Hilton Malta review – a great hotel for families in Matla
It’s said to be the Mediterranean’s best kept secret. True, the magic of Malta has long been understood by the steady stream of tourists who visit the country each year.
Yet, when looking for sunshine during the Easter break, we found it offered good availability and prices.
Surprising when temperatures were comfortably in the high teens and especially when sunshine hotspots at this time of year, such as Dubai, are ruinously expensive and busy.
But Malta’s popularity is growing.
There are cheap and accessible flights there from more than 70 countries, including a short hop of around three hours from the UK.
And visitor numbers are expected to boom when its historic captial, Valletta, carries the European Capital of Culture title in 2018.
So it’s going to get busy but be assured, this tiny nation can cope.
Because packed within its islands, which include Gozo and Comino, are riches of history, activity and beauty.
We began our five-day trip with a tour of some of the highlights with guide Clive Cortis.
He warmly ushered my husband, our five-year-old son and me to our chauffeur driven car for the quick drive from our luxurious base at the Hilton Malta on the beautiful Portomaso waterfront in fashionable St Julian’s – more of which later – to Valletta.
Clive, like the island that is his home, was completely charming.
Entertaining and informative, he walked us through the city’s streets, effortlessly explaining thousands of years of fascinating history at various key points during our stroll.
Modern day Malta was a topic of conversation too, especially when we stopped outside the new parliament building, designed by Italian architect Renzo Piano, who also created The Shard in London.
Its austere farcade is pockmarked in a way designed to represent the way Malta’s key natural resource, stone, weathers over time and its style has attracted controversy.
But I am inclined to agree with Clive, who declared it “genius” and another great addition to the mix of genres Valletta and Malta more widely boasts, such as the Grand Master’s Palace from where parliament will move, which is also open to visitors.
A futuristic tour of the country was the next stop at interactive and informative cinema experience Malta 5D.
From there, we managed to make it to the Upper Barrakka Gardens, which date back to 1661, in time for the daily noon blasting of a cannon. The tradition started to help sailors set the correct time as they entered the Grand Harbour, which the gardens overlook.
We got to enjoy more fantastic views of this stretch of water, and the “Three Cities” of Vittoriosa, Senglea and Cospicua opposite, over lunch at the pretty Harbour Club restaurant.
To book a break at Hilton Malta, visit www.hiltonmaltahotel.com
Book flights with Air Malta, visit www.airmalta.comFor more information on visiting Malta, see www.visitmalta.comTo arrange a tour with Clive Cortis, visit www.maltaprivateguide.com
After a relaxing two hours of delicious food and a bottle of crisp Maltese white wine, it was difficult to stir ourselves for our afternoon in Mdina.
Fortunately, our first glimpse of what is known as the Silent City, was by gentle karrozzin, or horse and cart, ride.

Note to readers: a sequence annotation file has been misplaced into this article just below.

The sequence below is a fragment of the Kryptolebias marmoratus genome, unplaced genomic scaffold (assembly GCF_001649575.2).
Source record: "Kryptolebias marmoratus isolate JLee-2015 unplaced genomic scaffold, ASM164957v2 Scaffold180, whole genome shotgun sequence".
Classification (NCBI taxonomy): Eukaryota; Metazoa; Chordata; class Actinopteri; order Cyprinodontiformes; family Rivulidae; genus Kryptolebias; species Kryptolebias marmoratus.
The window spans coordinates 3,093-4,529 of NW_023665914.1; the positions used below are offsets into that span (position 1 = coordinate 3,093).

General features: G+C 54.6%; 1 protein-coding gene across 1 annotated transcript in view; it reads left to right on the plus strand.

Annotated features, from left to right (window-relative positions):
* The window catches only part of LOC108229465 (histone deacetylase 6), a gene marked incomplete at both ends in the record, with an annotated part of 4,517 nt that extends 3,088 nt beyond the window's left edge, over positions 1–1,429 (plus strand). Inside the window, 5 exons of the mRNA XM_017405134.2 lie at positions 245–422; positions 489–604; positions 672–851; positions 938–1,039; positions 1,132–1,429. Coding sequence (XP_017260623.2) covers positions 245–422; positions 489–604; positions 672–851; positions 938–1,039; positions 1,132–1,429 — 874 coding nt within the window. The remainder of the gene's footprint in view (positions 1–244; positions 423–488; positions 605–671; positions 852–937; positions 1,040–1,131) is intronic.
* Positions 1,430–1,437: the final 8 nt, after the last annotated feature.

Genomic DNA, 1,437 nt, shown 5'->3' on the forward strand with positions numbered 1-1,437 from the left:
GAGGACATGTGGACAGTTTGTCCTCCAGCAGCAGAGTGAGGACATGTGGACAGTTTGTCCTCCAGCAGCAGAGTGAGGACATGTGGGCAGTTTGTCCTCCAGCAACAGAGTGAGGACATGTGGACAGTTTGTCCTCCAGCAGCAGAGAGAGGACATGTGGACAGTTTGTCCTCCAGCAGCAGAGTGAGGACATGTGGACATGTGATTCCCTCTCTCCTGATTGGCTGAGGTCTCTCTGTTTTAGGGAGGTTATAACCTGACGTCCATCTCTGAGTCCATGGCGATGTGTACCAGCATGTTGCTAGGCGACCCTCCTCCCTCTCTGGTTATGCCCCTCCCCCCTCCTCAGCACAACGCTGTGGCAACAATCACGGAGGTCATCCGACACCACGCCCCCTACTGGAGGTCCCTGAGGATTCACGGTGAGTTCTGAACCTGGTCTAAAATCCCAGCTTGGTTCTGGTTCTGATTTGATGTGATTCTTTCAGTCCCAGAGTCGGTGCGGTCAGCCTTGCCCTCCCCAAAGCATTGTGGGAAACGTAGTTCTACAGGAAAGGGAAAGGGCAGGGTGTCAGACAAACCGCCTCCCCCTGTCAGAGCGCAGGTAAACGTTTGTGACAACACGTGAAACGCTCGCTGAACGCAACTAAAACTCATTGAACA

A mix of medieval and baroque architecture, it was Malta’s first capital city during the time of the famous Knights of St John, who gave Malta its eight-pointed cross.
With few inhabitants – only a couple of hundred people live there – and little traffic except for the karozzins – Mdina lives up to its “silent city” name and is an enchanting place.
The gates leading inside its fortified walls will be familiar to fans of the TV series Games Of Thrones, which was filmed there, and there is plenty to see inside too.
We visited Palazzo Falson, the former home of a the son of a prosperous shipping merchant who bequeathed his eclectic collection of artefacts to the people on his death and the Museum of Natural History, set in an 18th-century palace.
After seeing so much, we were grateful to return to our hotel where there was still time for a swim before dinner.
As you would expect from an international brand like Hilton, this five-star property is run to a very high-standard, but its palm- tree-lined coastal position and facilities including indoor and outdoor pools, top-rated restaurants and spacious rooms must make it one of the best in the company’s considerable portfolio.
Our room benefited from a balcony overlooking the sea and had recently been updated in soothing blue, green and stone tones, reflecting Malta’s natural palette.
We fell into a relaxing routine of lazy breakfasts in the vast main dining area, which was bathed in light each morning thanks to the panoramic windows, and days out exploring, followed by evenings with a drink or a meal back at the hotel.
Its Thai-themed Blue Elephant is excellent and authentic while the Quarterdeck bar is a must for cocktails or after and pre-dinner drinks.
There are also plenty of other places to eat within a few minutes’ walk but it’s worth hiring a car as we did to travel further afield or using the frequent and cheap island-wide bus service.
Like the UK, driving is on the left, and as the main island is only about 25km by 14km, you are never far from anywhere.
We took a trip to the fishing village of Marsaxlokk, where the traditional brightly painted boats with eyes on the bows said to protect them bobbed in crystal clear water, wandered atop the breathtaking Dingli Cliffs and watched the waves break on the beach at Golden Bay all in one day.
And on another, we took the short ferry ride to neighbouring Gozo for lunch in the sun at gorgeous Xlendi before ice creams overlooking the Azure Window, a rock formation jutting out into the sea, and the much nicer than it sounds, Fungus Rock.
Before we knew it, our short trip was over, leaving us with a long list of reasons to return.